Will The 2012 New York Mets Make The Playoffs?
One of those guys who has been with the team his whole career is David Wright. His resurgence to superstar status along with Johan Santana's epic return from shoulder surgery to turn in the first no-hitter in franchise history have really proven to be a source of inspiration for this team.
Though when it is all said and done, it's hard to argue that the face of the franchise has become R.A. Dickey.
Not only has he pieced together one of the most dominant stretches of pitching in baseball history, but he has also done it at the age of 37, using a knuckleball pitch that he says is similar to a "butterfly on steroids". His story of falling from grace only to redefine himself not only as a pitcher, but as a person as well, is one that mirrors how the Mets are trying to redefine themselves. There is no disputing that he represents what this team is all about.
Coming into spring training it's doubtful that anyone could have predicted what would become of R.A. Dickey over the first half of the season. Though to be fair, that really wasn't anyone's main concern. To many the season had already been lost. The team couldn't have been in a worse position. Not only was the financial future of the team in doubt after a $50 million cut in payroll, but several of their top players had left for greener pastures. They were set to rely on players who had either little major league experience or were coming off of serious injuries. Expectations weren't just low, they were non-existent. The Mets were irrelevant in an NL East that was predicted to be the best division in baseball. Thankfully, to the Mets players and their fiery manager Terry Collins, outside expectations weren't of too much concern.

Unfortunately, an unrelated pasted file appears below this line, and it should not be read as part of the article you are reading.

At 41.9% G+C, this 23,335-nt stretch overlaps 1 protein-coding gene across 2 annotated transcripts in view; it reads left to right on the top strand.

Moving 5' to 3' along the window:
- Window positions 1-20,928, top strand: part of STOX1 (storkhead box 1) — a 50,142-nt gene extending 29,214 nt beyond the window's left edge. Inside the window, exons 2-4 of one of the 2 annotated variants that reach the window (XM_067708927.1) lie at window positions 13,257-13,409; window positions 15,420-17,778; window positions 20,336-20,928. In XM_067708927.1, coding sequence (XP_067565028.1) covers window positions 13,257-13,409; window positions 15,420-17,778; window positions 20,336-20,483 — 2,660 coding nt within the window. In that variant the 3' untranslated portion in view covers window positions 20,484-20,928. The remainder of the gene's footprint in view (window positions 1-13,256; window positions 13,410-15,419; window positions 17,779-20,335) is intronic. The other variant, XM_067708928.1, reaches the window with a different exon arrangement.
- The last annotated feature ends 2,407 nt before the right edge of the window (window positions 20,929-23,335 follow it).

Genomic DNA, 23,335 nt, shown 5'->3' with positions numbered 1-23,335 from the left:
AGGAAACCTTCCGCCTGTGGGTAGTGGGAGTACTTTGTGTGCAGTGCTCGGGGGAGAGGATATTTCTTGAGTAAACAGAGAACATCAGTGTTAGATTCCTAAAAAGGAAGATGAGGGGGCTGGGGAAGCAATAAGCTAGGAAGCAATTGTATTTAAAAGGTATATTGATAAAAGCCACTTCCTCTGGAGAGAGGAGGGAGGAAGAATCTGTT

Thus, what makes this Mets team so great isn't just that they are 46-40. It's that they have done everything right. They are a fun team to watch. They play not just until the last out, they play until the last strike. They are full of players who have something to prove. They are full of players who only know one team, one franchise. This isn't just a team of baseball players, this is a team of New York Mets.
In just three months, they have put together some iconic moments that will forever be at the forefront of the minds of all Mets fans. Whether it's Jordany Valdespin's eyes lighting up as he watched his first major league hit sail over the right field fence to give the Mets a 5-2 win over Jonathon Papelbon and the Philadelphia Phillies, or seeing David Wright's bloop single fall in front of a diving Hunter Pence as the Mets walked off at home.
Then of course, there is the moment when David Freese flailed on a 3-2 pitch and everyone at Citi Field had their arms raised in triumph as Johan Santana had completed the first no-hitter in 50 years of Mets baseball. These Mets have had so many amazing moments, and hopefully there are many more to come.
Yet, come September, even if the Mets are once again playing meaningless baseball, I will know that my time was not wasted. I will not question whether my hours could have been put to better use because what I have witnessed so far has not only been great baseball, but has been a great story, from a great team. No matter what their record says at end of the season, I know they will have lived up to their full potential.